A DoorDash Inc. delivery person places an order in an insulated bag at Chef Geoff’s Restaurant in Washington DC
Andrew Harrer | Bloomberg Getty Images
Dordash claimed a $ 2.5 million agreement with the Attorney General of the District of Columbia to mislead consumers about how it would allocate suggestions for workers, the AG’s office announced on Tuesday.
AG Carl Racine filed a lawsuit against Dordash in November 2019, alleging that the company convinced customers that their tips would directly increase drivers’ salaries. Instead, Racine alleged at the time, those tips were used to compensate for the minimum payment. DoorDash promised its employees between 2017 and 2019 under the previous tipping model. Dordash has amended the policy and denied the allegations in the Consent Order.
Under the settlement, DoorDash will need to continue making suggestions to leave workers without reducing their base pay and providing accessible information to customers and workers about its payment models and policies.
According to a press release from the AG’s office, the settlement will include $ 1.5 million to delivery workers, $ 750,000 to the district and $ 250,000 to two locals.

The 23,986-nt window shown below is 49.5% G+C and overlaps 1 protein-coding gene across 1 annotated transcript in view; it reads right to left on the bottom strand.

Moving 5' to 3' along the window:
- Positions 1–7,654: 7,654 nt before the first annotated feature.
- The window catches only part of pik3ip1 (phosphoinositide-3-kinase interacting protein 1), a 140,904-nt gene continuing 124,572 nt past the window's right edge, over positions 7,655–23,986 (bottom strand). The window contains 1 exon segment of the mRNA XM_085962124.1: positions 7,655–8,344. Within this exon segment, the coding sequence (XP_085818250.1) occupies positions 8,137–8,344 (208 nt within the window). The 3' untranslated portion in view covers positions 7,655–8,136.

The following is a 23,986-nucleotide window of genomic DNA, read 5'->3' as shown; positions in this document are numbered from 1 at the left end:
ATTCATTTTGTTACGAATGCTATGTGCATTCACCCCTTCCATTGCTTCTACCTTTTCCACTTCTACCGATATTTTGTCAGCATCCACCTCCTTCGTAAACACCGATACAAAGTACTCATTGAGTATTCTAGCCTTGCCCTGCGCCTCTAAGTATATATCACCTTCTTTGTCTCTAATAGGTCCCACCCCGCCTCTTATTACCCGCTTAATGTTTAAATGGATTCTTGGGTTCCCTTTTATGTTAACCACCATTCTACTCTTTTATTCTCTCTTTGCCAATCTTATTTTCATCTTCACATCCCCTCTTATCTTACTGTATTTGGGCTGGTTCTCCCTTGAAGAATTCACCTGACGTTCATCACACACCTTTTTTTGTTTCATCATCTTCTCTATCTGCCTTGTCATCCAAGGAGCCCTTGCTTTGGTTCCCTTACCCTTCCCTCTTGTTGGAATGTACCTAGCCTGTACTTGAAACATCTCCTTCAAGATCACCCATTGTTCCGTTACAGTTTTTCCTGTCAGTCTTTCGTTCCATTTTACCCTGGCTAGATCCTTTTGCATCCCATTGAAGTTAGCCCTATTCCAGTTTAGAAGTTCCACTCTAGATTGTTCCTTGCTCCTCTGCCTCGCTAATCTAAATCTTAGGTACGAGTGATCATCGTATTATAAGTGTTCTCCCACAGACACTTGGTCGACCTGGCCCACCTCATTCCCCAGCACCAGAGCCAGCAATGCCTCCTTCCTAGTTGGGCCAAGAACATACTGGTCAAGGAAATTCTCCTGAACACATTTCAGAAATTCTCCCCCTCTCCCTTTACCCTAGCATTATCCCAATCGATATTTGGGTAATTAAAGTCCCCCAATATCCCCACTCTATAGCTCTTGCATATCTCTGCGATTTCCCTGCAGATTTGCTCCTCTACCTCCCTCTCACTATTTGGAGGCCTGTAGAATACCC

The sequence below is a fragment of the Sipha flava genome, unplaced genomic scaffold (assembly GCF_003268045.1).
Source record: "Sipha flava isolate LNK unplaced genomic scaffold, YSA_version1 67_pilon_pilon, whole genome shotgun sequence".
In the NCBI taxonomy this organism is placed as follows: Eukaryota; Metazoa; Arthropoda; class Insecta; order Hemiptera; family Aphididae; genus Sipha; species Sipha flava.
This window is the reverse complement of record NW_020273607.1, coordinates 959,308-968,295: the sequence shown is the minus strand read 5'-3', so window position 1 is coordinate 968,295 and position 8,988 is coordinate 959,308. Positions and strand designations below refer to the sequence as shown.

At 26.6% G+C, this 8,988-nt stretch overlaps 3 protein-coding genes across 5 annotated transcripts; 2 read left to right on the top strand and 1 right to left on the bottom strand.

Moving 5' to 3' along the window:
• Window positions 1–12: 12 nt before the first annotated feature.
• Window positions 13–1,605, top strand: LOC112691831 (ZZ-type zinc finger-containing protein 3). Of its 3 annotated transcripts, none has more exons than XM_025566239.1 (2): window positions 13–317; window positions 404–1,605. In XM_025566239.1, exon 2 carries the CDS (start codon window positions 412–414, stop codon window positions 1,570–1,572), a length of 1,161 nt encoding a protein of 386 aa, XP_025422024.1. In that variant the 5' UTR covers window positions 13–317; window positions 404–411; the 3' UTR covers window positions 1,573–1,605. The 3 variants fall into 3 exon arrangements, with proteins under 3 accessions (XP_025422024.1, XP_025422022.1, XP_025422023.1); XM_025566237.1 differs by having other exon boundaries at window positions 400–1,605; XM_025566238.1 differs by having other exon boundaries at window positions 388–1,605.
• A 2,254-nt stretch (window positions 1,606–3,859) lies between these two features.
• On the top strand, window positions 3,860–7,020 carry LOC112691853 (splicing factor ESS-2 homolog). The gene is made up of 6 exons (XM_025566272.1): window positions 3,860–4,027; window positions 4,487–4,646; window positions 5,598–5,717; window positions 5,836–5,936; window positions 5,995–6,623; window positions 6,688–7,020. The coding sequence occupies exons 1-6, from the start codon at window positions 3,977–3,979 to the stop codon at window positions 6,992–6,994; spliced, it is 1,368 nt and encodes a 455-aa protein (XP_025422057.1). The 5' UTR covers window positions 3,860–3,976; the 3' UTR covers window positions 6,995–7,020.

“Today’s settlement unfairly defrauded DC consumers and should be paid to money-deprived workers,” Racine said in a statement. “Gig economy companies provide critical and essential services, especially during epidemics. However, the law applies to these companies, as it does to their brick and mortar counterparts.”
A spokesman for DoorDash said, “We are behind us in this case, and thank the Attorney General’s Office of DC for this work.” “Our focus is on continuing to support dashers, restaurants and customers in DC and across the country.”
The settlement comes at least two weeks after Dordash filed its prospectus to go public. Dordash stated in its filing that failing to “attract and retain dashers cost-effectively” was a significant risk factor for her business.
DoorDash is not the only gig company that has attracted attention for its wavering policies. This summer, the grocery filed a lawsuit against delivery company Instacart, claiming that an alternative service charge to mislead customers went to the workers when he walked into the company. In a statement at the time, Instacart stated that it always tells customers that the tips are separate from service fees and notes that fees go toward its operation. It said that 100% of customer tips go to workers.
Both companies are proactive to push back on regulation that would classify their workers as employees rather than contractors. He supported the successful Proposition 22 in California with Uber, Lyft and Postmates to hire app-based delivery and transportation workers as independent contractors. Employment conditions can bring additional costs for companies.
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